My girls’ school sits on a hill across the street from Little Seneca Lake, a reservoir that was created to provide an emergency water supply to the metro DC area. It started out as a creek but swelled and deepened so that now people can fish for channel catfish and tiger muskie in it. Today, Hadley, Harper, and I head to the water, and while the girls play, I sit on a hollowed out log and watch the water lap onto the shore.
It seems though, that To Kill a Mockingbird is the sort of book that gives something to me every time I return to it. This year, it’s Bob Ewell I’m paying attention to, though I hadn’t planned on taking a closer look at him.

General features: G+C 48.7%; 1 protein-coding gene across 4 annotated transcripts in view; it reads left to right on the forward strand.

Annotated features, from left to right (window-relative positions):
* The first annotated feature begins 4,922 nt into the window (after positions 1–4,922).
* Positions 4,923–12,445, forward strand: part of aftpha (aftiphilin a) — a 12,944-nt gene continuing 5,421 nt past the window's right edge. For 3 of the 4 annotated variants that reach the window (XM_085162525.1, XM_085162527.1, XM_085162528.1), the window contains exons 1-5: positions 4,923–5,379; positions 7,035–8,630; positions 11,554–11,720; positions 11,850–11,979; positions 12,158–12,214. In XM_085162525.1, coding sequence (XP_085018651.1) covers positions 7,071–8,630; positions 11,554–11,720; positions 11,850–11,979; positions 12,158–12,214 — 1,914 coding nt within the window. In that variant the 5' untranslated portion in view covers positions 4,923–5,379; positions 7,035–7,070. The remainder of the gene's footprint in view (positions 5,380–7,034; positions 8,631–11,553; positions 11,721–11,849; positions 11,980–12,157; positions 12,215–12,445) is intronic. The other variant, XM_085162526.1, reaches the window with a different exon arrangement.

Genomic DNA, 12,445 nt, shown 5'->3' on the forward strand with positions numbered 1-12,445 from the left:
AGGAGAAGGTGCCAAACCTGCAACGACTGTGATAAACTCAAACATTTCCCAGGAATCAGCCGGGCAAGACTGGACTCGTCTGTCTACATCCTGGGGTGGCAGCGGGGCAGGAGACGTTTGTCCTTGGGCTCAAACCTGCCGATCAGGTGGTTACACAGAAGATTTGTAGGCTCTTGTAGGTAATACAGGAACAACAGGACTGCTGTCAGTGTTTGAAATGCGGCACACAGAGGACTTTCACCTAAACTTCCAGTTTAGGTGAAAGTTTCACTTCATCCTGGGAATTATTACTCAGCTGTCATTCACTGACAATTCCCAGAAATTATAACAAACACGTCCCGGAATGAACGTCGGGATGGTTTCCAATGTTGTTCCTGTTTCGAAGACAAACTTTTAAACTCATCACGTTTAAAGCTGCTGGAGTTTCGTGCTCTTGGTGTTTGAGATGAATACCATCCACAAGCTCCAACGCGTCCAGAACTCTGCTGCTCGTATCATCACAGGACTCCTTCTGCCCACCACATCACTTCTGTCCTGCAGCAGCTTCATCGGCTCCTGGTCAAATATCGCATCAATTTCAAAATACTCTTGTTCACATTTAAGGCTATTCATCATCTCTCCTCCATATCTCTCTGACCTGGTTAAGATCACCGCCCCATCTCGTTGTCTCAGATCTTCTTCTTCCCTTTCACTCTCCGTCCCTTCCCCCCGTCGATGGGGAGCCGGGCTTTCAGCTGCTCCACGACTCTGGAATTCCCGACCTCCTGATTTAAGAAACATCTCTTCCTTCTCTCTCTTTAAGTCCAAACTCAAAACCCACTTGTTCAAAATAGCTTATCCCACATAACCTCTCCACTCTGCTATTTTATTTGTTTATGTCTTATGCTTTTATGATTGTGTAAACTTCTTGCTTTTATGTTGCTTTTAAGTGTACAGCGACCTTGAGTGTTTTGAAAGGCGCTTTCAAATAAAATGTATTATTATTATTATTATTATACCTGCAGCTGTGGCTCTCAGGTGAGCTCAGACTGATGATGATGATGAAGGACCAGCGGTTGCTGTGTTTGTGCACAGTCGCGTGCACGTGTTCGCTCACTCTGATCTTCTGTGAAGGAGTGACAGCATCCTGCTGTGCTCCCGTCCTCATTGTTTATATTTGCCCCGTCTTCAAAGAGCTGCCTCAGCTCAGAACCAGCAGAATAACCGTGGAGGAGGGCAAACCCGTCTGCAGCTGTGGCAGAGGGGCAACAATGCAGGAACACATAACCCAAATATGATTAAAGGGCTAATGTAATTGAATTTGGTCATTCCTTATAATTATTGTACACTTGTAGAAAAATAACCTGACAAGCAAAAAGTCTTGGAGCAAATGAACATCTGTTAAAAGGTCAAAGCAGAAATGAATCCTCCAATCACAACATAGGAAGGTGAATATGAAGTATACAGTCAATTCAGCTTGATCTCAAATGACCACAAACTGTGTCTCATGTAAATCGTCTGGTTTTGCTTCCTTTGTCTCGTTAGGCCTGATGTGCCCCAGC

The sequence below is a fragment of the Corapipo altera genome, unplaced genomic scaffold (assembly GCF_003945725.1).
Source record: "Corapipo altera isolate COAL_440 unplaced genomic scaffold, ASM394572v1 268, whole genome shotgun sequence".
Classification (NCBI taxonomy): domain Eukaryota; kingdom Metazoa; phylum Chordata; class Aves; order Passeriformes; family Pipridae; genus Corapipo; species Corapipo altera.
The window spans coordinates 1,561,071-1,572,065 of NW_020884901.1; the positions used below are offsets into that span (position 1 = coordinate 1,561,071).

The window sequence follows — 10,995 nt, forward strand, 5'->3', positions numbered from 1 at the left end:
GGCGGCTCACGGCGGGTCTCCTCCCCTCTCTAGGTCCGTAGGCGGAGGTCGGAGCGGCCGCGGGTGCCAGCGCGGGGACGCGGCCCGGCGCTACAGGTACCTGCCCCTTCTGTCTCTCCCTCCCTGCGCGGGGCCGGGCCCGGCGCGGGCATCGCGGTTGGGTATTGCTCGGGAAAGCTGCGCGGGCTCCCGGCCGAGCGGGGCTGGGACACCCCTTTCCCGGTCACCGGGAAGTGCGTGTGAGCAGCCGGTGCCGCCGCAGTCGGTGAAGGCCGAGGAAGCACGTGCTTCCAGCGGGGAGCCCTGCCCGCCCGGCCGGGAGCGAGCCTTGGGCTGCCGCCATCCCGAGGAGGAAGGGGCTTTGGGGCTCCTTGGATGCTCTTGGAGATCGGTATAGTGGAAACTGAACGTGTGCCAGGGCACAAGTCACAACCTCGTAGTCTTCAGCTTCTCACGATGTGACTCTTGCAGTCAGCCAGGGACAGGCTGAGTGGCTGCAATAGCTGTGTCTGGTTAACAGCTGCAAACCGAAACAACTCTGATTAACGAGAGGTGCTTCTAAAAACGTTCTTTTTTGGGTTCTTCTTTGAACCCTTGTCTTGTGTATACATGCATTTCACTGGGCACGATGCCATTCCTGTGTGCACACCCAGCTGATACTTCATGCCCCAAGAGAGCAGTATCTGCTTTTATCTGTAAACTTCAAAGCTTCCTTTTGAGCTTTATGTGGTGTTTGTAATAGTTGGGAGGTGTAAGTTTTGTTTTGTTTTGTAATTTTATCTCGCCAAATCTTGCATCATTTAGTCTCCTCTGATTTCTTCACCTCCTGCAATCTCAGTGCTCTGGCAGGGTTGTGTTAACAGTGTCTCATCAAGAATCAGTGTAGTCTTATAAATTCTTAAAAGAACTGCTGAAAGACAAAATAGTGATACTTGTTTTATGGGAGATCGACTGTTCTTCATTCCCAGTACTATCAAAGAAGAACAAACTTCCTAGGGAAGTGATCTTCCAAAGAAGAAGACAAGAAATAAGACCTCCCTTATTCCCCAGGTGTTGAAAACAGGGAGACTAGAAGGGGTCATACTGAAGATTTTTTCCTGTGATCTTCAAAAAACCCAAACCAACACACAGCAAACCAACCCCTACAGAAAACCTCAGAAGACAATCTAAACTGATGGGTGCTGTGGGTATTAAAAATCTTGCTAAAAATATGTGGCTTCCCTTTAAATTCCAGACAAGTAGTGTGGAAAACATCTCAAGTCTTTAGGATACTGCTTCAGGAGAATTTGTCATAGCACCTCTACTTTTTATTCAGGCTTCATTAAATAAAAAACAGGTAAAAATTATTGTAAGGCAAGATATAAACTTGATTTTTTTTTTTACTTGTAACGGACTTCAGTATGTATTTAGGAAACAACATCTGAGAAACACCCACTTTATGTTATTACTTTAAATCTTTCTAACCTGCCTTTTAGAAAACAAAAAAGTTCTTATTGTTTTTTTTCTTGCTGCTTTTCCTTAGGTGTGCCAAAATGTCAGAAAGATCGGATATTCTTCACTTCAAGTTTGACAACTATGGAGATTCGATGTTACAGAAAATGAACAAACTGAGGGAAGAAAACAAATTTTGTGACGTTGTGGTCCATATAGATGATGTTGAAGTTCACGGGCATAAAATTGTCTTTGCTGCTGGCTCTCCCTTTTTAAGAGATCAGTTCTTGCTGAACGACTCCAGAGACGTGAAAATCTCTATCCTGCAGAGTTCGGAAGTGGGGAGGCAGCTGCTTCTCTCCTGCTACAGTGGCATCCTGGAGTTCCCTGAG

The first time I taught To Kill a Mockingbird to a group of 8th graders, I was student teaching at Stephen K. Hayt School on the North Side of Chicago, just a few blocks from Lake Michigan. Each morning, I drove down Lake Shore Drive towards my students, wondering if there would be a time when I’d tire of looking at the skyscrapers and the water.
When I sat down recently to start a short story, I wondered what kind of stuff I was bringing to the creation. Maybe I was over-analyzing my thought process, but I already had these images, ideas, and tones and had yet to create even a single character. If our stories are to have life-giving meaning and value, what do we start with? My hunch borders on love: love for our readers, love for our characters, love for language.
“Been doing any writing?” my sister asked me at Thanksgiving.
“How does that make you feel?”